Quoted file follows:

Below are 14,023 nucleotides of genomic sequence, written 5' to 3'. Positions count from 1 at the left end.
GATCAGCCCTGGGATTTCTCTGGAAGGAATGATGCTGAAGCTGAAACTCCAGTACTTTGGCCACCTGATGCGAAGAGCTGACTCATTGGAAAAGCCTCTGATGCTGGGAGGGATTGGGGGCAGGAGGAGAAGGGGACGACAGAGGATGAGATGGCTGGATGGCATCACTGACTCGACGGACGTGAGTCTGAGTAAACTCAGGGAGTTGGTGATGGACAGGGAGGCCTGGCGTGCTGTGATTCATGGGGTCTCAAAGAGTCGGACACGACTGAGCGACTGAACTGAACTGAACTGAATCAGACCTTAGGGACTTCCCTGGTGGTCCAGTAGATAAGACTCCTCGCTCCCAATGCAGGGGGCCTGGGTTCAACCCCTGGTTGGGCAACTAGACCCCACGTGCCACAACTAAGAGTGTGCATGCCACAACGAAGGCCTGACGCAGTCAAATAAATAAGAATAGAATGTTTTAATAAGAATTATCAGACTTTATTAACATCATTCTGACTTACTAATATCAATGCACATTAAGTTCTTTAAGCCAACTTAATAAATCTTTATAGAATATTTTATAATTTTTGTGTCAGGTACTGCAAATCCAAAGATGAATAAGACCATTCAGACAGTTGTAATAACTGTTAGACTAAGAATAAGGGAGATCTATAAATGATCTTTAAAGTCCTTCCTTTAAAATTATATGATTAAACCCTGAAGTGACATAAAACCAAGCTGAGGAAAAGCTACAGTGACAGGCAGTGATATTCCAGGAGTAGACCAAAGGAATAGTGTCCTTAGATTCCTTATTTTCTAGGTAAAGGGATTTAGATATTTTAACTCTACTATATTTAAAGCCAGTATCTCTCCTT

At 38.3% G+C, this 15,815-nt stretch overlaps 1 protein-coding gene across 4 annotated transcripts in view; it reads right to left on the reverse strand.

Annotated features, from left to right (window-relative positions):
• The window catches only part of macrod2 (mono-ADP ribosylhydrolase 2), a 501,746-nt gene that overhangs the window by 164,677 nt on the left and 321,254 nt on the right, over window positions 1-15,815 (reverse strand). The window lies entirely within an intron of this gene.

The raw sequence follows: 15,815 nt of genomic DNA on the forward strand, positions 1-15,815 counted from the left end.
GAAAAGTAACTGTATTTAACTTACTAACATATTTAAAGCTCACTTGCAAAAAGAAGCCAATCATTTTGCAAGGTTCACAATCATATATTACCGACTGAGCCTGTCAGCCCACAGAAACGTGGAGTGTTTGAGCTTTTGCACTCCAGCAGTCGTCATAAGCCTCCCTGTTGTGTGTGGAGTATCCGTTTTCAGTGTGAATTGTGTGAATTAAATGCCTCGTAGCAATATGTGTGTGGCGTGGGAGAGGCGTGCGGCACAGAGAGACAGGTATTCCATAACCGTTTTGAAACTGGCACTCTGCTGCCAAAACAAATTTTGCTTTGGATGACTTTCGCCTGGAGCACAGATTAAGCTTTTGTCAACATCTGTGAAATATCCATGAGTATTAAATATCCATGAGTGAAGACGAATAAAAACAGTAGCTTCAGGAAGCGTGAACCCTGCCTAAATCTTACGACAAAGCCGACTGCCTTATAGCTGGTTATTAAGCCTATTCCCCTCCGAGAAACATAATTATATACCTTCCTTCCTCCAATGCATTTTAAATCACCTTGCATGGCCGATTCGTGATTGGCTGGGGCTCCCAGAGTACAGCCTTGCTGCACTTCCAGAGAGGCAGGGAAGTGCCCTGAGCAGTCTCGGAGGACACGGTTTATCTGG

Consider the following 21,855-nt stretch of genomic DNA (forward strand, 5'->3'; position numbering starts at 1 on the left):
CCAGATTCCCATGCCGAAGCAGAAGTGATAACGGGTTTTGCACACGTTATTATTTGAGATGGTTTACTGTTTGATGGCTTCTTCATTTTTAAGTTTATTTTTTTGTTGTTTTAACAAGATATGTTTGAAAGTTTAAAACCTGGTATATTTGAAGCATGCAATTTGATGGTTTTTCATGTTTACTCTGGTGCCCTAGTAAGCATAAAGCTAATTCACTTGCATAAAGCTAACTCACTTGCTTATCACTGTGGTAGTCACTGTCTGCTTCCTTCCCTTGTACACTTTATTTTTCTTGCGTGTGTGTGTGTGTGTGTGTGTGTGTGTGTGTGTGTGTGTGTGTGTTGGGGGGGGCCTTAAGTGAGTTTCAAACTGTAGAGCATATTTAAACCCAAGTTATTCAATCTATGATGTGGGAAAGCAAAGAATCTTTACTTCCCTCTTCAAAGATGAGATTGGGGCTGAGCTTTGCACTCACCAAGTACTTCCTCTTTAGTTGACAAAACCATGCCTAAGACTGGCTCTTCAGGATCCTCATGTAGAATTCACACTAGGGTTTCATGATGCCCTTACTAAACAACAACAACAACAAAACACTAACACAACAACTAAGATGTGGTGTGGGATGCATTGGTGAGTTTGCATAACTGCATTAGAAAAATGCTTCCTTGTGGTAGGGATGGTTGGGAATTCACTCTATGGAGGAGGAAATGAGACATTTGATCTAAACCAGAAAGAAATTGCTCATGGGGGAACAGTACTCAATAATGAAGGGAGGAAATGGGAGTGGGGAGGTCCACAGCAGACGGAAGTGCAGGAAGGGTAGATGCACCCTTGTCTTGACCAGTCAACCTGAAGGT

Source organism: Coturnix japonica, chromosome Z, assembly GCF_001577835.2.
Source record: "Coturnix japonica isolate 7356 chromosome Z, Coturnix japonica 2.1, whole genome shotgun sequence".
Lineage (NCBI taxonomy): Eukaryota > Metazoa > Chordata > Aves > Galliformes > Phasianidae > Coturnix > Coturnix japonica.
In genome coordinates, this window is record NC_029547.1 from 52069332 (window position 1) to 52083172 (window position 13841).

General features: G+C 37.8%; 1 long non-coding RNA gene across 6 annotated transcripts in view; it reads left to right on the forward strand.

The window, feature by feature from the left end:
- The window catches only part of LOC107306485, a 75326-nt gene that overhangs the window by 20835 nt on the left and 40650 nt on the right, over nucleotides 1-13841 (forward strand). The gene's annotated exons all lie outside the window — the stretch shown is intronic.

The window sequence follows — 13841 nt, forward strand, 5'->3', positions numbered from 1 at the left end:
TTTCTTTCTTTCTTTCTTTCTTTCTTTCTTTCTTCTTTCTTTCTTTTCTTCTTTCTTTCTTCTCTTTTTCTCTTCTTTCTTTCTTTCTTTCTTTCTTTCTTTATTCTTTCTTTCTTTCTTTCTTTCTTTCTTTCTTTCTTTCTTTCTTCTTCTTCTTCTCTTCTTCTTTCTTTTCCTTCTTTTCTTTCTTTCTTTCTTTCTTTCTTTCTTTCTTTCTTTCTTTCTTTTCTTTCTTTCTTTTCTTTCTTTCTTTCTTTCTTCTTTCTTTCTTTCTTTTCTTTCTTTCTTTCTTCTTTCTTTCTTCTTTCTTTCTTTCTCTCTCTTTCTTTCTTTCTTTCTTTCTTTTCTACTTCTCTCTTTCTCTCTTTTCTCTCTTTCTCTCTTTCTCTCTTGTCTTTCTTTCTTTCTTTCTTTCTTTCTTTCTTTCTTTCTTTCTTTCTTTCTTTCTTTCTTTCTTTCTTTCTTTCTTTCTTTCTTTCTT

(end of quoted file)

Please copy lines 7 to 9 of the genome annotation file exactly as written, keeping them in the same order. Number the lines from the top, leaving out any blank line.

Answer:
GAAAAGTAACTGTATTTAACTTACTAACATATTTAAAGCTCACTTGCAAAAAGAAGCCAATCATTTTGCAAGGTTCACAATCATATATTACCGACTGAGCCTGTCAGCCCACAGAAACGTGGAGTGTTTGAGCTTTTGCACTCCAGCAGTCGTCATAAGCCTCCCTGTTGTGTGTGGAGTATCCGTTTTCAGTGTGAATTGTGTGAATTAAATGCCTCGTAGCAATATGTGTGTGGCGTGGGAGAGGCGTGCGGCACAGAGAGACAGGTATTCCATAACCGTTTTGAAACTGGCACTCTGCTGCCAAAACAAATTTTGCTTTGGATGACTTTCGCCTGGAGCACAGATTAAGCTTTTGTCAACATCTGTGAAATATCCATGAGTATTAAATATCCATGAGTGAAGACGAATAAAAACAGTAGCTTCAGGAAGCGTGAACCCTGCCTAAATCTTACGACAAAGCCGACTGCCTTATAGCTGGTTATTAAGCCTATTCCCCTCCGAGAAACATAATTATATACCTTCCTTCCTCCAATGCATTTTAAATCACCTTGCATGGCCGATTCGTGATTGGCTGGGGCTCCCAGAGTACAGCCTTGCTGCACTTCCAGAGAGGCAGGGAAGTGCCCTGAGCAGTCTCGGAGGACACGGTTTATCTGG

Consider the following 21,855-nt stretch of genomic DNA (forward strand, 5'->3'; position numbering starts at 1 on the left):
CCAGATTCCCATGCCGAAGCAGAAGTGATAACGGGTTTTGCACACGTTATTATTTGAGATGGTTTACTGTTTGATGGCTTCTTCATTTTTAAGTTTATTTTTTTGTTGTTTTAACAAGATATGTTTGAAAGTTTAAAACCTGGTATATTTGAAGCATGCAATTTGATGGTTTTTCATGTTTACTCTGGTGCCCTAGTAAGCATAAAGCTAATTCACTTGCATAAAGCTAACTCACTTGCTTATCACTGTGGTAGTCACTGTCTGCTTCCTTCCCTTGTACACTTTATTTTTCTTGCGTGTGTGTGTGTGTGTGTGTGTGTGTGTGTGTGTGTGTGTGTGTGTTGGGGGGGGCCTTAAGTGAGTTTCAAACTGTAGAGCATATTTAAACCCAAGTTATTCAATCTATGATGTGGGAAAGCAAAGAATCTTTACTTCCCTCTTCAAAGATGAGATTGGGGCTGAGCTTTGCACTCACCAAGTACTTCCTCTTTAGTTGACAAAACCATGCCTAAGACTGGCTCTTCAGGATCCTCATGTAGAATTCACACTAGGGTTTCATGATGCCCTTACTAAACAACAACAACAACAAAACACTAACACAACAACTAAGATGTGGTGTGGGATGCATTGGTGAGTTTGCATAACTGCATTAGAAAAATGCTTCCTTGTGGTAGGGATGGTTGGGAATTCACTCTATGGAGGAGGAAATGAGACATTTGATCTAAACCAGAAAGAAATTGCTCATGGGGGAACAGTACTCAATAATGAAGGGAGGAAATGGGAGTGGGGAGGTCCACAGCAGACGGAAGTGCAGGAAGGGTAGATGCACCCTTGTCTTGACCAGTCAACCTGAAGGT